MMSeries#55/ Recorded 88-90/Morganton, NC
Sisters Cora and Etta Reid, born in 1907 and 1913, grew up in the Johns River township of Caldwell County, North Carolina, a place where the foothills of the Piedmont transform into the escarpment of the Blue Ridge Mountains. Their parents, Boone and Sallie, claimed European American, African American and Native American ancestry. The diverse heritage of the family has been acknowledged for generations by members of the Johns River community and even by federal Census takers, who have listed her father¹s family as mulatto as far back as 1850. Partly because of their background, the Reid family socialized and made music with both white, African American, and mixed race families within Caldwell County.
Boone Reid, who gave his daughters their first lessons, was well versed in both mountain string band music and early blues. Boone played banjo, fiddle, guitar, harmonica, and Jews harp and organized a family string band that featured Etta on fiddle, Cora on guitar, and himself on banjo. On many weekends the family walked to neighbors¹ houses in and around Johns River to make music. They were also paid to play dances for businessmen and their families who would retreat from the nearby town of Lenoir to cabins on Wilson¹s Creek for a weekend of leisure and entertainment. Etta eventually gave up the fiddle and later in life took up the banjo, in part as a tribute to her father.
By Etta¹s accounts Boone Reid was also an extraordinary guitar player. He learned much of his style and repertory in Caldwell County though early blues like Spoonful, that he re-titled Carolina Breakdown, were heard when the family was living near Chase City in eastern Virginia. Other tunes that Etta learned on guitar from her father include Never Let Your Deal Go Down, Crow Jane, Dew Drop, Railroad Bill, Bully of The Town, John Henry, and Round My Back Door Selling Coal. Like all great artists, Etta has made these pieces her own by adding new twists and turns. She has also added to this repertory by learning more modern pieces and even composing songs like Broken Hearted Blues.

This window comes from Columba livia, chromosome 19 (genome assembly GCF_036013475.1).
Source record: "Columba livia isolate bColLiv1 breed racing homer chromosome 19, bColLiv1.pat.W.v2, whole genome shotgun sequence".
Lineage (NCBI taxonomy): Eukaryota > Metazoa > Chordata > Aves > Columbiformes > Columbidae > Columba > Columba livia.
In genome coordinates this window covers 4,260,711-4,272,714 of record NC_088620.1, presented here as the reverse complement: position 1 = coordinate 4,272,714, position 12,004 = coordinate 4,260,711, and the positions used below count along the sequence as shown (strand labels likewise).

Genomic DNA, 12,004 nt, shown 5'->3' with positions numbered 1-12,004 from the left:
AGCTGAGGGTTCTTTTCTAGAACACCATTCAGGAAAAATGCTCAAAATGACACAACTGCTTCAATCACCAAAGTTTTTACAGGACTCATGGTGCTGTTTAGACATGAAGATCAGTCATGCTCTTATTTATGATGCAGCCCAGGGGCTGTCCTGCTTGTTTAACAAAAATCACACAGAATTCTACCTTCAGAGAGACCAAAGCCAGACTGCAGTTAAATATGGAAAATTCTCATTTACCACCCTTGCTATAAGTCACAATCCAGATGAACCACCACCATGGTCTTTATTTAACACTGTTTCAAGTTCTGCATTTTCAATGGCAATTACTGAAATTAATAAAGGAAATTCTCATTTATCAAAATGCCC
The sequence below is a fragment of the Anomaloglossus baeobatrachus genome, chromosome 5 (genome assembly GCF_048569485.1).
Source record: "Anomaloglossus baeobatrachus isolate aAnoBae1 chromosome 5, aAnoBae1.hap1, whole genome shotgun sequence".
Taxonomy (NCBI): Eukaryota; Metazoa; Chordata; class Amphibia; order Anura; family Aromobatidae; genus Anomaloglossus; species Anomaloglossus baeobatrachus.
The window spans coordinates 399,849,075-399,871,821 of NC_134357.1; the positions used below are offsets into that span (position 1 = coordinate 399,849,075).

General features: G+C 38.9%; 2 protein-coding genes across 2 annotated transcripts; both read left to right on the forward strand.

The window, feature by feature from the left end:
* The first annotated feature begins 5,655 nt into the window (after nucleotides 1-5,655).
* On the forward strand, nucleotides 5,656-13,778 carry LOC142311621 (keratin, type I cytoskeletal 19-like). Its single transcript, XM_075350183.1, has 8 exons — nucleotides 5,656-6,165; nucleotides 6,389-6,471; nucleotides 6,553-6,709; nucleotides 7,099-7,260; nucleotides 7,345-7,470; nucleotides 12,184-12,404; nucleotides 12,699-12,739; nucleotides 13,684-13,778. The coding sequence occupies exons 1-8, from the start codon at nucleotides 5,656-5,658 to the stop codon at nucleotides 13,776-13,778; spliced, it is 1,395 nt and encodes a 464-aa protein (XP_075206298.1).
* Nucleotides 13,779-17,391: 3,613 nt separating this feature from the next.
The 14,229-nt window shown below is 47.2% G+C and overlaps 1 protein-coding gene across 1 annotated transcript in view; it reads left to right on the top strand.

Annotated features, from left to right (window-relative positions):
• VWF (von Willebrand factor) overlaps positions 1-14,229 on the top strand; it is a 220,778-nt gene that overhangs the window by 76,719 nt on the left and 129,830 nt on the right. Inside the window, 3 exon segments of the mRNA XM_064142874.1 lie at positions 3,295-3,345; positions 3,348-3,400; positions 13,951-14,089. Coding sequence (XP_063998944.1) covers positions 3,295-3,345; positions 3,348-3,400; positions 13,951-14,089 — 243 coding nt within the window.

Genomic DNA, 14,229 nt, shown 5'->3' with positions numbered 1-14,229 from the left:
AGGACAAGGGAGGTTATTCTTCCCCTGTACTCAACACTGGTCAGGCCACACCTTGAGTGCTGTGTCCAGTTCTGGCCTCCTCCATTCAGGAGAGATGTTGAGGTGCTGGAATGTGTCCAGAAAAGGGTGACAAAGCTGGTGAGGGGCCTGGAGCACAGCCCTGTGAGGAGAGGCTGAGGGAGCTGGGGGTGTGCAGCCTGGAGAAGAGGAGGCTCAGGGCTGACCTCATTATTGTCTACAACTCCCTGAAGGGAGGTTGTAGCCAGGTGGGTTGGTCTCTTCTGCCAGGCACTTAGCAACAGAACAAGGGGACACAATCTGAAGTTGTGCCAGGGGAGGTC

The recordings on this CD were made during a period when Etta had left her job at a textile mill and was devoting her time and creativity to her music. We hear a master musician with amazing facility and technical abilities rendering a wide variety of tunes and songs with a warmth and maturity. Though age had diminished Cora’s dexterity, she could still perform three separate picking styles on guitar, two of which are featured on the duets she performs with Etta.
This recording helps us glimpse the complex origins and development of both Appalachian string band and Piedmont blues music. Perhaps more important, it conveys how powerful these traditions are when carried on by master artists who are part of a deep family legacy of music making.
Etta Baker has received the National Heritage Fellowship from the National
Endowment for the Arts and the Folk Heritage Award from the North Carolina Arts Council. She and Cora have been featured together and separately on sound recordings, documentary films and videos, and in performances at venues such as the National Folk Festival at Wolf Trap and the 1984 World’s Fair in Knoxville,